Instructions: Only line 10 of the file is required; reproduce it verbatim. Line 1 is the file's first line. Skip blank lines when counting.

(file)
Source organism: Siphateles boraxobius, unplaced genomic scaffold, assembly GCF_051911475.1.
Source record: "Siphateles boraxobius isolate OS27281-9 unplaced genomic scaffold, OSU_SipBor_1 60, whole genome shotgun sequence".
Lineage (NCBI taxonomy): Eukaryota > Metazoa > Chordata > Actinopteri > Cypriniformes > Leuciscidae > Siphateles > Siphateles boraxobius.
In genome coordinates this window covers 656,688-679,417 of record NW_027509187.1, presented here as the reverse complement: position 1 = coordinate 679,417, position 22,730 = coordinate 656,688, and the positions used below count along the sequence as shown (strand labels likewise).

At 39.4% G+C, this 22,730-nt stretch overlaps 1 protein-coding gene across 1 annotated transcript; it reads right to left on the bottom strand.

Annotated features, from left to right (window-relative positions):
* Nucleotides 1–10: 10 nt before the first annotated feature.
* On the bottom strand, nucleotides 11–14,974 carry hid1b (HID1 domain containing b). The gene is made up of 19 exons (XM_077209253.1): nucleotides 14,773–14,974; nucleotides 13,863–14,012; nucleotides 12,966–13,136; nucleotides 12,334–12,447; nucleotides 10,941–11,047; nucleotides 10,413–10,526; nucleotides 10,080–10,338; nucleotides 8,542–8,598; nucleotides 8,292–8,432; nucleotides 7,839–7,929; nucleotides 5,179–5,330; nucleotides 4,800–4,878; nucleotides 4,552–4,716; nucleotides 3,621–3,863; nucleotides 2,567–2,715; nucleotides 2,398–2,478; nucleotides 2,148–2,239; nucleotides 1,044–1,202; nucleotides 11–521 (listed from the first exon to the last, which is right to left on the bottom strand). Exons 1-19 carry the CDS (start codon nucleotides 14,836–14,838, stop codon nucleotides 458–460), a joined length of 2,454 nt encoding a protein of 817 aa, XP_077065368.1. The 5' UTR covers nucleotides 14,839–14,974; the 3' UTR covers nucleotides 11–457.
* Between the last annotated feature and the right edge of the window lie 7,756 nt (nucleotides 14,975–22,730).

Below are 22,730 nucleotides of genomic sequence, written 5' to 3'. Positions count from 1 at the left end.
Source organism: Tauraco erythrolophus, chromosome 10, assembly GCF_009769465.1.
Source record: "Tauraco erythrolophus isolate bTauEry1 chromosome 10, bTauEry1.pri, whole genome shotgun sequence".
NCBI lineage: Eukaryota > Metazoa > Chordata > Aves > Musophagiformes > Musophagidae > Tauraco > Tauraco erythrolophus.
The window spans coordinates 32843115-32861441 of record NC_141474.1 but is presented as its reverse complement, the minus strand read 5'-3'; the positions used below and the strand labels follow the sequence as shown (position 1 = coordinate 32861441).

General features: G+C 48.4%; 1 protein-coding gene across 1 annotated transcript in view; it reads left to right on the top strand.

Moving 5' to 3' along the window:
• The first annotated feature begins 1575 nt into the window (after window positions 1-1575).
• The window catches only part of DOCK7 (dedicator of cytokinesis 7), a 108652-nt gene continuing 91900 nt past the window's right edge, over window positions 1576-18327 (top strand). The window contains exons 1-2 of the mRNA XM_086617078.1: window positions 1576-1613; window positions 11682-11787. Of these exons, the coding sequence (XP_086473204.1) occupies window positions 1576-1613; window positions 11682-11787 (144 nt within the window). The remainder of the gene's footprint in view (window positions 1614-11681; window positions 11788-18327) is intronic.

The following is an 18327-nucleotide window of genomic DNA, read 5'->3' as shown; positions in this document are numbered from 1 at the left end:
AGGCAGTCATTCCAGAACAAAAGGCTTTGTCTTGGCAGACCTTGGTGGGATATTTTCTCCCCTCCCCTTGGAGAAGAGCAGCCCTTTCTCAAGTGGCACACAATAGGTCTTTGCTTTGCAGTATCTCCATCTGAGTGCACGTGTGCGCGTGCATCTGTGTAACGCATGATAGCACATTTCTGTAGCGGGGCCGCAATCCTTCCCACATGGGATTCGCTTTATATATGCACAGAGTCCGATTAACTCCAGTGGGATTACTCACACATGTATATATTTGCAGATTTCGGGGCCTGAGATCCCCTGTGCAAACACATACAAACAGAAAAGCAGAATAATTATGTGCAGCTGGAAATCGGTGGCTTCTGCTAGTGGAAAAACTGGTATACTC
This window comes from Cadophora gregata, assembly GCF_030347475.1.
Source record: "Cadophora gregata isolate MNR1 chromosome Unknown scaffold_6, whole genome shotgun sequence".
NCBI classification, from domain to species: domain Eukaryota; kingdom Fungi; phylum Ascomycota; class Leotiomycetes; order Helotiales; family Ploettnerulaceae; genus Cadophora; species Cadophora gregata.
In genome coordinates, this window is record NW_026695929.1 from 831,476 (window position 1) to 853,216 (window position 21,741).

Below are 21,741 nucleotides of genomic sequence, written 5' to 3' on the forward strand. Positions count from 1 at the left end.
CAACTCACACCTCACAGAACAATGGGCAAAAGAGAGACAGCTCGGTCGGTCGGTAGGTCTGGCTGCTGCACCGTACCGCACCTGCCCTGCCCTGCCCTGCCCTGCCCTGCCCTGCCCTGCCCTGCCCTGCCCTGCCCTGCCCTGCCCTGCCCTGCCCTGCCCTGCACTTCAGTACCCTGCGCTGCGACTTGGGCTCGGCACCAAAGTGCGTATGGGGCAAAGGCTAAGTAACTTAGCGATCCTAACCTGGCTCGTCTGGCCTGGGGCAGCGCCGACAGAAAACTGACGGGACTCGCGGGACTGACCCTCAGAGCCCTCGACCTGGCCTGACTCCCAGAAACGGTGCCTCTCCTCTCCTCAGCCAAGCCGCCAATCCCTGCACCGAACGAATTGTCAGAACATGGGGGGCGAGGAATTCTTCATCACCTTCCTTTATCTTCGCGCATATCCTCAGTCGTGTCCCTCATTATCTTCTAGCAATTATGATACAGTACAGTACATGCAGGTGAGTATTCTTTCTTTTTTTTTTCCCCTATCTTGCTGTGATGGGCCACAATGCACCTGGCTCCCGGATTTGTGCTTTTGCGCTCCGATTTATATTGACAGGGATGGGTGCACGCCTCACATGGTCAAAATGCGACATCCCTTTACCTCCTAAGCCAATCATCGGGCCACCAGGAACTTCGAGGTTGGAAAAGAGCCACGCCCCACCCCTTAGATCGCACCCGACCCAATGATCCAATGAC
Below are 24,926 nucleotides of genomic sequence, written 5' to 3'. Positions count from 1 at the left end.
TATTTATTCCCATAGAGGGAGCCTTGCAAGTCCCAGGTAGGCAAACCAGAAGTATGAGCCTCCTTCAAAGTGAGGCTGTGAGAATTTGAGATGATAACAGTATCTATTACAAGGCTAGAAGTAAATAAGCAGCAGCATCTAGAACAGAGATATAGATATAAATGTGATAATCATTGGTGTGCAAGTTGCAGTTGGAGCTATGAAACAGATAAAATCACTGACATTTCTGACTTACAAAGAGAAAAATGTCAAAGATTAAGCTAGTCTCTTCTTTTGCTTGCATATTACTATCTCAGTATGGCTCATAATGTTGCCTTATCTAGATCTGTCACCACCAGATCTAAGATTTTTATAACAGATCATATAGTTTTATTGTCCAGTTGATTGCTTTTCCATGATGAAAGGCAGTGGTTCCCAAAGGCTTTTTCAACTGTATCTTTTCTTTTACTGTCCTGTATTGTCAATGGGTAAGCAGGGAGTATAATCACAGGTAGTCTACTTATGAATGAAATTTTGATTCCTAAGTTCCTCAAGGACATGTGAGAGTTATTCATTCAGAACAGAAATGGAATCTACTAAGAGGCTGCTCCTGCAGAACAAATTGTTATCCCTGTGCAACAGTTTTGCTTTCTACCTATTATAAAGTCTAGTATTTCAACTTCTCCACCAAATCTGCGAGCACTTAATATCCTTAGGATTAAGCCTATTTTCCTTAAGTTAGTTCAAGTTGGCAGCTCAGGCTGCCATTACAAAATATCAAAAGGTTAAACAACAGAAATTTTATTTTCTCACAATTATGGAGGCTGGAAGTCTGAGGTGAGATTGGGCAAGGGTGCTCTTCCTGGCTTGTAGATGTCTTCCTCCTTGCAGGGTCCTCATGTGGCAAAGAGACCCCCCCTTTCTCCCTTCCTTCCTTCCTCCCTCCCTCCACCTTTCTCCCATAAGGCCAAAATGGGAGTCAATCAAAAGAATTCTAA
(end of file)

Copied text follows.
Below are 22,730 nucleotides of genomic sequence, written 5' to 3'. Positions count from 1 at the left end.